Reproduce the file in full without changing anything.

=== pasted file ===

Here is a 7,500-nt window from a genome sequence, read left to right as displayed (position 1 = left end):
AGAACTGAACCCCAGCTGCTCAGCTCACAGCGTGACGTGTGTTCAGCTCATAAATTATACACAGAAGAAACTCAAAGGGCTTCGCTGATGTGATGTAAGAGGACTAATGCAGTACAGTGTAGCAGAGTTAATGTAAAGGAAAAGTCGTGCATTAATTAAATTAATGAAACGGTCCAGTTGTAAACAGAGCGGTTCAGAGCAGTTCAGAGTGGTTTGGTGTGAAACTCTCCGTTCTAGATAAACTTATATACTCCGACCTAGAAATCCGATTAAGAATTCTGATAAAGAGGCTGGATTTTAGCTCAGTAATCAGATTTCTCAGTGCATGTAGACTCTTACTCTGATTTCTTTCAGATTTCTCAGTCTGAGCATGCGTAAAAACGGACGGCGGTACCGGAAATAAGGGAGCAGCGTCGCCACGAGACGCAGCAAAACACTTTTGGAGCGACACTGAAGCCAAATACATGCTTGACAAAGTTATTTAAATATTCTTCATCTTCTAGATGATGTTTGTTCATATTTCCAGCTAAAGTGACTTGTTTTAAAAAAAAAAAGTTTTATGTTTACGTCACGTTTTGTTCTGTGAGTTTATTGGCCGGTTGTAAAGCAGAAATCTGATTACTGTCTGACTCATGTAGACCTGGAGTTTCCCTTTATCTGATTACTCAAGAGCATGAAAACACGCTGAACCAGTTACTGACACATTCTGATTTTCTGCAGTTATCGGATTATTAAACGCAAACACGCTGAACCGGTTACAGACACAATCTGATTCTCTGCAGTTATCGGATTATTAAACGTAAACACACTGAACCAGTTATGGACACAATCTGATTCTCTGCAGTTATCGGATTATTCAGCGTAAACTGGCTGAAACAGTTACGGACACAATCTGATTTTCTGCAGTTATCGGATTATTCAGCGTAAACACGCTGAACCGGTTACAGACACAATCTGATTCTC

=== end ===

Here is a 7,500-nt window from a genome sequence, read left to right as displayed (position 1 = left end):
AGAACTGAACCCCAGCTGCTCAGCTCACAGCGTGACGTGTGTTCAGCTCATAAATTATACACAGAAGAAACTCAAAGGGCTTCGCTGATGTGATGTAAGAGGACTAATGCAGTACAGTGTAGCAGAGTTAATGTAAAGGAAAAGTCGTGCATTAATTAAATTAATGAAACGGTCCAGTTGTAAACAGAGCGGTTCAGAGCAGTTCAGAGTGGTTTGGTGTGAAACTCTCCGTTCTAGATAAACTTATATACTCCGACCTAGAAATCCGATTAAGAATTCTGATAAAGAGGCTGGATTTTAGCTCAGTAATCAGATTTCTCAGTGCATGTAGACTCTTACTCTGATTTCTTTCAGATTTCTCAGTCTGAGCATGCGTAAAAACGGACGGCGGTACCGGAAATAAGGGAGCAGCGTCGCCACGAGACGCAGCAAAACACTTTTGGAGCGACACTGAAGCCAAATACATGCTTGACAAAGTTATTTAAATATTCTTCATCTTCTAGATGATGTTTGTTCATATTTCCAGCTAAAGTGACTTGTTTTAAAAAAAAAAAGTTTTATGTTTACGTCACGTTTTGTTCTGTGAGTTTATTGGCCGGTTGTAAAGCAGAAATCTGATTACTGTCTGACTCATGTAGACCTGGAGTTTCCCTTTATCTGATTACTCAAGAGCATGAAAACACGCTGAACCAGTTACTGACACATTCTGATTTTCTGCAGTTATCGGATTATTAAACGCAAACACGCTGAACCGGTTACAGACACAATCTGATTCTCTGCAGTTATCGGATTATTAAACGTAAACACACTGAACCAGTTATGGACACAATCTGATTCTCTGCAGTTATCGGATTATTCAGCGTAAACTGGCTGAAACAGTTACGGACACAATCTGATTTTCTGCAGTTATCGGATTATTCAGCGTAAACACGCTGAACCGGTTACAGACACAATCTGATTCTC